Dōjinshi (Part Three)

By adding scenarios, suggesting alternate endings, offering different interpretations of characters, and by allowing the reader to view the original work in a different narrative tone or context, dōjinshi challenge the authority of the original works (原作) on which they are based as monolithic entities reflecting the specific and singular vision of an auteur. Instead, they raise the possibility of a plurality of receptions and interpretations, perhaps as many as there are viewers. In other words, the intentions of the director – not to mention those of the producer, the screenwriter, and all the other artists involved in the production of a film – effectively disappear as soon as a work enters the eyes and hands of an audience. In fact, I believe a film (or any text) is interesting to an audience precisely because it is capable of multiple meanings and interpretations.

Fan works like dōjinshi can be used to explore these multiple meanings, building and adding on to the original work, if not openly defying it. Moreover, in breaking down and rebuilding the original text, dōjinshi also raise the possibility of disassembling other conventions, such as those of genre and sexuality. I personally believe that artists use dōjinshi to fill in the gaps created by the original text in a way that will make the text satisfying to them as intelligent adults seeking a more nuanced story and more complicated, three-dimensional characters. In this way, the bathhouse of Spirited Away becomes a brothel, and the relationship between Howl and Sophie comes to have a sexual component. The characters of a children’s movie like Ponyo on a Cliff by the Sea, which are necessarily seen from a child’s perspective, take on adult attributes, like worries relating to parenting. Therefore, I believe that dōjinshi both show appreciation for a film (or television series or novel or video game) and challenge it, augmenting and replacing the elements given by the auteur (or artist or author) with personal and individual interpretations and desires.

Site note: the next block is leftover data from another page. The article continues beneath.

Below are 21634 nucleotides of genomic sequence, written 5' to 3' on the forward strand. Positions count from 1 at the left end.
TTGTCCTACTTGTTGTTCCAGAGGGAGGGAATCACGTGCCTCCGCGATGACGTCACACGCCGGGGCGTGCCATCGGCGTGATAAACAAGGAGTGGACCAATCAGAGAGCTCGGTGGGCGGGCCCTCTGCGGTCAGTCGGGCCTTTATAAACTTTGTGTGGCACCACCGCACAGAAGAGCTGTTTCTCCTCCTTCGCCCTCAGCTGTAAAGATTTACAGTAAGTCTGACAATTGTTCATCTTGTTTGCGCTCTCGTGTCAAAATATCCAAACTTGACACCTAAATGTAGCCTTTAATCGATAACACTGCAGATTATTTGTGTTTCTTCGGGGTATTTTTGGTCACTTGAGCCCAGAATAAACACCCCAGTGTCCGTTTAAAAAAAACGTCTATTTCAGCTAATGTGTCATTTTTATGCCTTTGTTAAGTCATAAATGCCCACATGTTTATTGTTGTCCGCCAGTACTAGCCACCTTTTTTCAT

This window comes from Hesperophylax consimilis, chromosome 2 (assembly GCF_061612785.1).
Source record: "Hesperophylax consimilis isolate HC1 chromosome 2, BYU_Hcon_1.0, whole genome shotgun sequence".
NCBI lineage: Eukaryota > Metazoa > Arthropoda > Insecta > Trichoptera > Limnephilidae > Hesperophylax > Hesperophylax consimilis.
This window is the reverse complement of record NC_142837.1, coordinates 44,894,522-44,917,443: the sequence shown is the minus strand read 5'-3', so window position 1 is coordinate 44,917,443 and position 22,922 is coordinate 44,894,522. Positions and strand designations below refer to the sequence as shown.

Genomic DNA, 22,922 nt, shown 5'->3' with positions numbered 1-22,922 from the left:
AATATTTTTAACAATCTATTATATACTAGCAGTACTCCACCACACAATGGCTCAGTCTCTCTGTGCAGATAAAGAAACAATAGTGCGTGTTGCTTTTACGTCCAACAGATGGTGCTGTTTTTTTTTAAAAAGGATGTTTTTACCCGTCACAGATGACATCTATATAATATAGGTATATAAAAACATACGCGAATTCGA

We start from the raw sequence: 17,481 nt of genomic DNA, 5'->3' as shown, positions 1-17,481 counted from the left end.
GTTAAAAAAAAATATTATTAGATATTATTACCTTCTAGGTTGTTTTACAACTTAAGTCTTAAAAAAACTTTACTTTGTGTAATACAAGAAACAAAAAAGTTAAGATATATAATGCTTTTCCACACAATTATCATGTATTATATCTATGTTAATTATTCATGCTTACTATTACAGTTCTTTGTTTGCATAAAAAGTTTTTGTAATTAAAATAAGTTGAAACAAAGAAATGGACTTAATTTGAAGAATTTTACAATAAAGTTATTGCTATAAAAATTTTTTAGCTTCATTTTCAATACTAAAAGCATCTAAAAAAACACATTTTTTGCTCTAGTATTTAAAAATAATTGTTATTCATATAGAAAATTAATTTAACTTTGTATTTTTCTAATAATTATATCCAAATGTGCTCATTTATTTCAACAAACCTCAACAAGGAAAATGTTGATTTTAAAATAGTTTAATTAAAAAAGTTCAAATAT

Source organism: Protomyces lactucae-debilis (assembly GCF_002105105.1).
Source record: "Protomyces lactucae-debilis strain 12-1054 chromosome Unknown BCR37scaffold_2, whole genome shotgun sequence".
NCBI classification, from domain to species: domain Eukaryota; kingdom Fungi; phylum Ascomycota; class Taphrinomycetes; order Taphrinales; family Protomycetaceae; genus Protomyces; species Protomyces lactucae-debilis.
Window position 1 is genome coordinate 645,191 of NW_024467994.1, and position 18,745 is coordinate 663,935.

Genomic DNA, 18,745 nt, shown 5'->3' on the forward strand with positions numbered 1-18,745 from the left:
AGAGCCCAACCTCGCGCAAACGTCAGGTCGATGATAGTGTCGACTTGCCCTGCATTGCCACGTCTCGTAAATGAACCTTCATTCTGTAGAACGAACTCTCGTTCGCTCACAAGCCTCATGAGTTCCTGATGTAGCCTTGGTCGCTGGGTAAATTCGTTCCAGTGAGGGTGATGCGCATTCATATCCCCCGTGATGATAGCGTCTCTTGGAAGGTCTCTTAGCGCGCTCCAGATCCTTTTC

This short series of essays has probably raised more questions than it has answered. I would therefore like to give the titles of several books and articles that expand on the topic of dōjinshi and explore it in greater depth. Sharon Kinsella’s Adult Manga: Culture and Power in Contemporary Japanese Society gives an overview of the dōjinshi market and how it functions. Henry Jenkins’s seminal study Textual Poachers: Television Fans and Participatory Culture offers many interesting insights on the value and implications of fan culture in general. Matthew Thorn has a thought-provoking article entitled “Girls and Women Getting Out of Hand: The Pleasure and Politics of Japan’s Amateur Comics Community” in an anthology dealing with Japanese fans of all persuasions called Fanning the Flames: Fans and Consumer Culture in Contemporary Japan. For a more casual reader, Frederik Schodt’s classic Dreamland Japan: Writings on Modern Manga remains invaluable. Perhaps the best reference, however, is the Wikipedia article on dōjinshi, which provides an excellent summary of the major issues related to the art form, lists numerous dōjinshi artists and circles (like CLAMP) who have gone on to become successful professionals, and links to many other online sources, including a lengthy essay on copyright issues.

Finally, for those of you who are interested in getting your hands on actual, authentic dōjinshi, I suggest spending some time browsing on eBay (your search term is “doujinshi”). In fact, I heartily recommend it. Many dōjinshi are beautifully published, beautifully illustrated, and beautifully written; and, in my opinion, their status as one-of-a-kind art objects only adds to their value.

Part One
Part Two

xxxHOLiC

Title: xxxHOLiC (ホリック)
Artist: CLAMP (クランプ)
Publication Year: 2003 (Volume 1) – 2009 (Volume 16)
Publisher: 講談社 (Kōdansha)
Pages: 180 (per volume)

As embarrassing as this is to admit, I have been reading manga for a very long time. I started reading manga as a freshman in high school in 1998, back when Japanese comics were published in America as forty-page, A5-sized, left-to-right-reading comic books. A lot of things have changed in both American manga publishing and in my own personal tastes in manga since then, but two things have stayed the same. The works of CLAMP have always been popular, and I have always loved them.

CLAMP is a creative team made up of four women: Ōkawa Nanase, Igarashi Satsuki, Nekoi Tsubaki, and Mokona. They have published popular shōjo stories (meant for girls) like Magic Knight Rayearth and popular shōnen stories (meant for boys) like Chobits, but they have always managed to effectively erase the line dividing the two different demographics. A good example of this might be their popular manga Angelic Layer, which was serialized in the manga magazine Weekely Shōnen Jump (home of such boys’ fare as Dragon Ball, Naruto, One Piece, and Bleach) but which features a young female protagonist who trains and fights her battles with small dolls dressed in ornate and fantastic costumes.